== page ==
From Pre-Production to Live Show at the 360 Paris Music Factory
Democracy for Immersive Audio – Introducing the use of immersive audio in a performing arts venue is not a crazy exclusive scientific stunt, and not something that is out of reach today.
In the above video, Sound engineer Jean-Loup Pecquais talks about how to setup and configure a standard stereo or LCR system, with additional loudspeakers surrounding the audience, running through Spat Revolution to provide alternate advanced panning tools for mixing immersive for a concert at the 360 Paris Music Factory venue in Paris, France. A venue where guest artists and engineers now gets the the creative freedom to produce immersive content with the in-house system.
The 360 Paris Music Factory venue opened in the beginning of February 2020, in the heart ofthe Barbès district in Paris, and then presented its first immersive concert; a unique musical experience created by the Orléans jazz trio Akagera. Flux:: has been working in the 360 Paris Music Factory with the concert spatialisation aspect of the project and the venue is now equipped with Spat Revolution processing computer to host engineers and offer an alternate panning
The 360 is a quite small venue, with less than 200 seats and a total capacity of 300 with the tiers folded back. The acoustics in the venue is very controlled and quite dry making it an ideal situation for spatialization, and for playing with the direct sound to bring an additional dimension to the spectator’s experience.
The 360 Music Factory offers a pleasant setting for working with immersive audio. With their in-house Nexo system and a signal path going through an Allen & Heath SQ5 and a simple 8 speaker system setup, using Spat Revolution, gives the audience a full true immersive experience.
The NEXO system consist of two P12s out front and six ID24s for the main floor provides the option for immersive sound. Up top at the balcony two P12s and two ID24s behind, covers the immersive aspect. The Allen & Heath SQ5 and two RIOs on the stage, all communicate on a Dante network, which enables a particularly fluid interaction with the SPAT Revolution.
The on-site system relies on eight main speakers surrounding the listener, and using the blueprint of their placement, provided by the NEXO NS-1 system, the speaker arrangement was sketched up in SPAT Revolution. By entering the placement of each speaker into the SPAT and from that configuration create a binaural simulation, the engineer can then listen in binaural from home, or anywhere outside the venue, and get an idea of what may happen during the show.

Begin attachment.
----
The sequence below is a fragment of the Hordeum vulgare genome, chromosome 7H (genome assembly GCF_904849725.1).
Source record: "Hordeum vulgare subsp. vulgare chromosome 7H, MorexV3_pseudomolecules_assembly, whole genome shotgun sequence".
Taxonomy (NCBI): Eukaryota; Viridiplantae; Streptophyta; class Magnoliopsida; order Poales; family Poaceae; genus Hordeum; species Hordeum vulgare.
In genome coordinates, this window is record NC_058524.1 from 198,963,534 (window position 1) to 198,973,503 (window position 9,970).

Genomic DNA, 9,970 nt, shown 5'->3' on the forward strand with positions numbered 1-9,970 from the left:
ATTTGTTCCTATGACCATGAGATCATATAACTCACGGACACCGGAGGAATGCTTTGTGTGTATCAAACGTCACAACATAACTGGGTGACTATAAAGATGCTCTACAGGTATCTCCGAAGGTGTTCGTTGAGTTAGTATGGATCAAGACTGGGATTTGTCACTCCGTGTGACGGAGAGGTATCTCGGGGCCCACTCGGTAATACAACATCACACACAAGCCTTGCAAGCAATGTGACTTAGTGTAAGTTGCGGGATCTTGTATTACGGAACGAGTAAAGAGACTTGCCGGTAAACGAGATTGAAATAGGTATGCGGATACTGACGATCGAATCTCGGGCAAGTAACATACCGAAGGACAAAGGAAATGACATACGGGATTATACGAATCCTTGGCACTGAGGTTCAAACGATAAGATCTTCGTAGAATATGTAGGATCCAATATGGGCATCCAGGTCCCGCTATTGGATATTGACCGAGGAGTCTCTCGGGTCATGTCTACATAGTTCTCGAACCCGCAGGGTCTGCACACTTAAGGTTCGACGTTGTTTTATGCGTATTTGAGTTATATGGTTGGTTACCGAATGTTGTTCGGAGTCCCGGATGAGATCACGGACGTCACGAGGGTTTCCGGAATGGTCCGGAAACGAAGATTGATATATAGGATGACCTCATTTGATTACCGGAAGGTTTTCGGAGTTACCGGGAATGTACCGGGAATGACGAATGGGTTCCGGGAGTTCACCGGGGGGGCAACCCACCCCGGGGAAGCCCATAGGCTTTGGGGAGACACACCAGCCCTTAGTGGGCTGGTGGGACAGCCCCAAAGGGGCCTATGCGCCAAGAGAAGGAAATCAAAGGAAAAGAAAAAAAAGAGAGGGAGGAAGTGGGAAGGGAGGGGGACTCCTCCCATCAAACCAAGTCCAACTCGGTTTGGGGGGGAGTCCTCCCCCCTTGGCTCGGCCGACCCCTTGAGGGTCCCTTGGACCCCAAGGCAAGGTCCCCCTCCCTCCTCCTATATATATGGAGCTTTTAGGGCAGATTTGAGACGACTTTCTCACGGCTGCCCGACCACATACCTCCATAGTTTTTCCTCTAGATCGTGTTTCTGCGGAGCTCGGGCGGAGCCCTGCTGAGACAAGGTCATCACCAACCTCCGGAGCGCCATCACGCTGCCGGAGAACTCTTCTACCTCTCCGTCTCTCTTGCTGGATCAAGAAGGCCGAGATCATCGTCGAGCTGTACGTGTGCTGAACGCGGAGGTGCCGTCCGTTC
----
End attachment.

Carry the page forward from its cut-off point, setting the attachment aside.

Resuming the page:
This approach creates the advantage to get started already in beforehand, using a multitrack recording from a previous concert, sending the tracks to Auxes in a DAW (in our case, Reaper) with SPAT Send plug-ins inserted, and then summing to a bus with the SPAT Return plug-ins inserted to get the signal return back from SPAT again.
In SPAT Revolution all the inputs correspond to the send plug-ins from the DAW, each and one connected to a source object, and the sources routed to a Room to work virtually in the acoustic space of the concert hall, distributing the sounds within the space, start imagining soundscapes and playing with the reverb, all in order to envisage how the show will play out in the end.
To monitor this in binaural a Master can be created and linked to the Room, with a conversion block in the Binaural Monitoring block to convert the actual 8.1 system to binaural. Option in the Binaural Monitoring block to select an HRTF
With this setup, it’s possible to start working on the placement of the instruments in the space, based on the recorded material, and to use the workflow to anticipate a certain number of things that may happen in the venue.